Health systems articulate value in terms of quality and patient satisfaction, which is typically measured by factors such as caregiver communication, staff responsiveness, adequacy of pain management and acceptability of the environment.  These factors become integral parts of the experience during your patient’s breast cancer journey.1

With so much emphasis on the patient experience, we want to share new insights on women undergoing radiation therapy for breast cancer, and outline five simple questions you can answer to keep your patients better informed about breast brachytherapy.

The March 7, 2018, issue of Breast Cancer News reported on a recent study published in CANCER, a scientific journal of the American Cancer Society., In the article,  “The Patient’s Perspective on Breast Radiotherapy: Initial Fears and Expectations Versus Reality”, researchers at the University of California Los Angeles (UCLA) share insights from a survey of patients treated for breast cancer between 2012 and 2016.2

Among the 327 patients who responded to the survey, a majority (about 83%) underwent breast conservation surgery, or a lumpectomy and radiation therapy; others underwent a mastectomy. The following is an excerpt of the findings:

A majority of respondents — 68% or 221 patients — had little or no knowledge of radiation therapy prior to treatment. 47% — 152 patients — acknowledged hearing unsettling and frightening reports.2

Post-treatment, however, an overwhelming majority of those treated with breast conservation therapy (92% or 247 patients) agreed with the statement: “If future patients knew the real truth about radiation therapy, they would be less scared about treatment.”2

These findings were attributed to the significant advances over the past twenty years that allow radiation to be delivered in a modern modality that spares healthy tissue and major organs such as the heart and lungs.  Physicians are also able to create an individual plan for each patient, and to deliver treatment on more convenient schedules.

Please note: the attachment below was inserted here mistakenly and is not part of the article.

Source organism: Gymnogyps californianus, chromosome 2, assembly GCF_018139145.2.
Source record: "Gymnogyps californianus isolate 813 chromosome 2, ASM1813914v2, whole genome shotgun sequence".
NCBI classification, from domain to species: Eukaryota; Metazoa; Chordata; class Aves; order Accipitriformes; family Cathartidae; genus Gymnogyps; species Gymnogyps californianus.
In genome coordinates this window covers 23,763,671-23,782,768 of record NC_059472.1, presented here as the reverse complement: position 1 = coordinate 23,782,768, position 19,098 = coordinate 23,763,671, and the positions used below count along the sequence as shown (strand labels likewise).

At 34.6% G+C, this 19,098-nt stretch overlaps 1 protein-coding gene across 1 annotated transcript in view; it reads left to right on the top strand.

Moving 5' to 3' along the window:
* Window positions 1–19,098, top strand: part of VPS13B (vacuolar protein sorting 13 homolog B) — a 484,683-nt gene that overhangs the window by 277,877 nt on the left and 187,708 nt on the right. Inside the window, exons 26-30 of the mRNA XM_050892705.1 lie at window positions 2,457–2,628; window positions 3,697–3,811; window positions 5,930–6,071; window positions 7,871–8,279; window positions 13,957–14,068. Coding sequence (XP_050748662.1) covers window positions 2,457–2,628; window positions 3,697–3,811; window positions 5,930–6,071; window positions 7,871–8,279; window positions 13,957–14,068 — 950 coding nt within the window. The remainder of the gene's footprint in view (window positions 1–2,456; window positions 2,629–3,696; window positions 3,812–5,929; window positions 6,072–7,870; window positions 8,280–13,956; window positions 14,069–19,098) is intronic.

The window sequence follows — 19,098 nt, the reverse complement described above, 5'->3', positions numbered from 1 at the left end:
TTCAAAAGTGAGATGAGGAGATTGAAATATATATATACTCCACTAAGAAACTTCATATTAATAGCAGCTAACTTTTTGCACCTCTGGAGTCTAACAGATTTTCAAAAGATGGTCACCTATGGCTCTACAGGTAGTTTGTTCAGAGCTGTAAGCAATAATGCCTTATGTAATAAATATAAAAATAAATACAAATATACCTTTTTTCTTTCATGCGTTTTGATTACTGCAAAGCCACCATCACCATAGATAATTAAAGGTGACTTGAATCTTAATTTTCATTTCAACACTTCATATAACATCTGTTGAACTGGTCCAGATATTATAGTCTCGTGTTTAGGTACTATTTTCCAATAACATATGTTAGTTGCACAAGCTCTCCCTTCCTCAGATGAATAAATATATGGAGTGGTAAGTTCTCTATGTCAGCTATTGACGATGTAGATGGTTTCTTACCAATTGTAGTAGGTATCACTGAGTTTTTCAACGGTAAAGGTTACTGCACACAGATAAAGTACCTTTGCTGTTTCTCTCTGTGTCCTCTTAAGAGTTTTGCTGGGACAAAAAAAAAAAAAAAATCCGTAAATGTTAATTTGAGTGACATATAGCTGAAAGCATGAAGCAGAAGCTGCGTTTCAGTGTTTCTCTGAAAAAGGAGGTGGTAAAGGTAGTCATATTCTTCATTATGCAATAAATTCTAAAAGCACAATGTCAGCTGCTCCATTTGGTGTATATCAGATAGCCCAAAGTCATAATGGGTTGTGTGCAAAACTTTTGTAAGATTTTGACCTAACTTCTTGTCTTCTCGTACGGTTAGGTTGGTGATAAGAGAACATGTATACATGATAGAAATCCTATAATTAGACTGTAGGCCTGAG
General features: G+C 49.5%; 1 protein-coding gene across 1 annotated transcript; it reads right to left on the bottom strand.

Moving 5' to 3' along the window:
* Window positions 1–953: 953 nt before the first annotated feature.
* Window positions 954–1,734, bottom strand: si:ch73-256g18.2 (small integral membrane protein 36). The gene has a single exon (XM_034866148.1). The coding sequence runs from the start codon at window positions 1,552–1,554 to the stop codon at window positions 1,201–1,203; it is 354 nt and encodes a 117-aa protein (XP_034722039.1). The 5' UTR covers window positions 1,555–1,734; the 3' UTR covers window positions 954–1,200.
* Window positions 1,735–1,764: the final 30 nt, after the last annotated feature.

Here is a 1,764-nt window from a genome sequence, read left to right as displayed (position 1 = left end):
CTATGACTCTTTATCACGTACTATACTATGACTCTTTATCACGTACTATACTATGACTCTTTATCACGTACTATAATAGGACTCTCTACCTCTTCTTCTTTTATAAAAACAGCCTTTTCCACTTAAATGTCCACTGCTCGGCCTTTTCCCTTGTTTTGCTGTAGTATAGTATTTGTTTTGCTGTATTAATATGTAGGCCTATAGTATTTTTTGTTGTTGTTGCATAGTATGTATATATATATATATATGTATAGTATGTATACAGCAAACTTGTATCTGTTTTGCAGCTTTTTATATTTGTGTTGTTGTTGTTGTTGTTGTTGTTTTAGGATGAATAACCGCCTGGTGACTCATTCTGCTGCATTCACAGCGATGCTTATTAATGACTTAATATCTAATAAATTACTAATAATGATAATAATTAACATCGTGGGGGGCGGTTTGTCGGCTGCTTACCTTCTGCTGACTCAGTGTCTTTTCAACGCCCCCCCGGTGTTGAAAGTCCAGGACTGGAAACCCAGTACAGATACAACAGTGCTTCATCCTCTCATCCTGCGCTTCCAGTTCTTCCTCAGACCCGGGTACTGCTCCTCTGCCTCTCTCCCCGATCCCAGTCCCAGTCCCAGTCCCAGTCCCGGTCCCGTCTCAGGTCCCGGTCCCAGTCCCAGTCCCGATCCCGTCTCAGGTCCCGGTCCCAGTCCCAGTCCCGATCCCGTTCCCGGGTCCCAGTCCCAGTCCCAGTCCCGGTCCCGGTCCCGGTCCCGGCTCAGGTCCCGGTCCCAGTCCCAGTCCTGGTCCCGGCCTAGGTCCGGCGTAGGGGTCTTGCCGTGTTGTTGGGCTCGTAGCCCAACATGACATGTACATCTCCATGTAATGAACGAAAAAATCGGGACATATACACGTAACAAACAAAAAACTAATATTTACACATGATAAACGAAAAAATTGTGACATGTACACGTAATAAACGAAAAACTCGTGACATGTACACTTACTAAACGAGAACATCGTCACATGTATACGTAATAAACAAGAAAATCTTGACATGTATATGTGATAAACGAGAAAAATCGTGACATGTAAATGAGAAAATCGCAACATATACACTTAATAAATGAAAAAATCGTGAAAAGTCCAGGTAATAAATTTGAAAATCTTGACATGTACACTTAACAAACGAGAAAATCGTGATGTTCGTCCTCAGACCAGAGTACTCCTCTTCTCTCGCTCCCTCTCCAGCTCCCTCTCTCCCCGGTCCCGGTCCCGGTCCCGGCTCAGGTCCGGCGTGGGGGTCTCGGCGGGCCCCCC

To read the entire article:


A simple way to communicate with patients about modern radiation treatments like brachytherapy is with these easy-to-remember 5 W’s: Who, What, Where, When and Why.

Who will be the team?   Patients should know all the members of the surgical, oncological and radiation therapy team that will be involved in their care. If possible, make sure they meet all the team member before treatment starts.

What type of treatment is recommended?   APBI brachytherapy is recommended as an attractive treatment approach with a high level of precision, versatility and flexibility. It has proven efficacy and multiple studies have shown it is equivalent to whole breast irradiation (WBI).3  The benefits of APBI brachytherapy include an at least four-fold reduction in total radiation exposure to healthy surrounding tissue and nearby structures, preservation of future treatment options; and a shorter course of therapy.4

Where does the treatment take place?  The location and environment are important. If possible, have them see the radiation center in advance.  Let them know the process each day they will come for radiation. If they have options on locations, patients can choose the location that best fit into their daily schedule. Consider your patients’ lifestyle and daily demands.  Convenience is important.

When would the treatment take place–how often and for how long?   Brachytherapy is delivered for a five days (2 times a day) – a new study is currently being completed that looks at shortening that to a total of three fractions delivered in only two 2 days.

Why is this the treatment that is being recommended?  This is perhaps the most important of all the questions.  Help patients understand the relevance of the treatment to their personal diagnosis and why it is the most effective treatment for their individual type of cancer.



  1. Hospitals and Health Networks, The Five Key Elements to a Hospital’s Value Proposition, Kaufman, Oct, 2015
  2. Breast Cancer News, Radiation Therapy ‘Less Scary’ Than Expected, Breast Cancer Patients Agree in Survey, Carolina Henriques, March 7, 2018
  3. Strnad V, Ott OJ, Hildebrandt G, et al. 5-year results of accelerated partial breast irradiation using sole interstitial multicatheter brachytherapy versus whole-breast irradiation with boost after breast-conserving surgery for low-risk invasive and in-situ carcinoma of the female breast: a randomised, phase 3, non-inferiority trial. Lancet. 2016;387(10015):229-38.
  4. Cianna Medical press release, New Data Demonstrate Accelerated Partial Breast Irradiation with Multicatheter Brachytherapy is Clinically Equivalent to Whole Breast Irradiation in Treating Early Stage Cancer, October 2015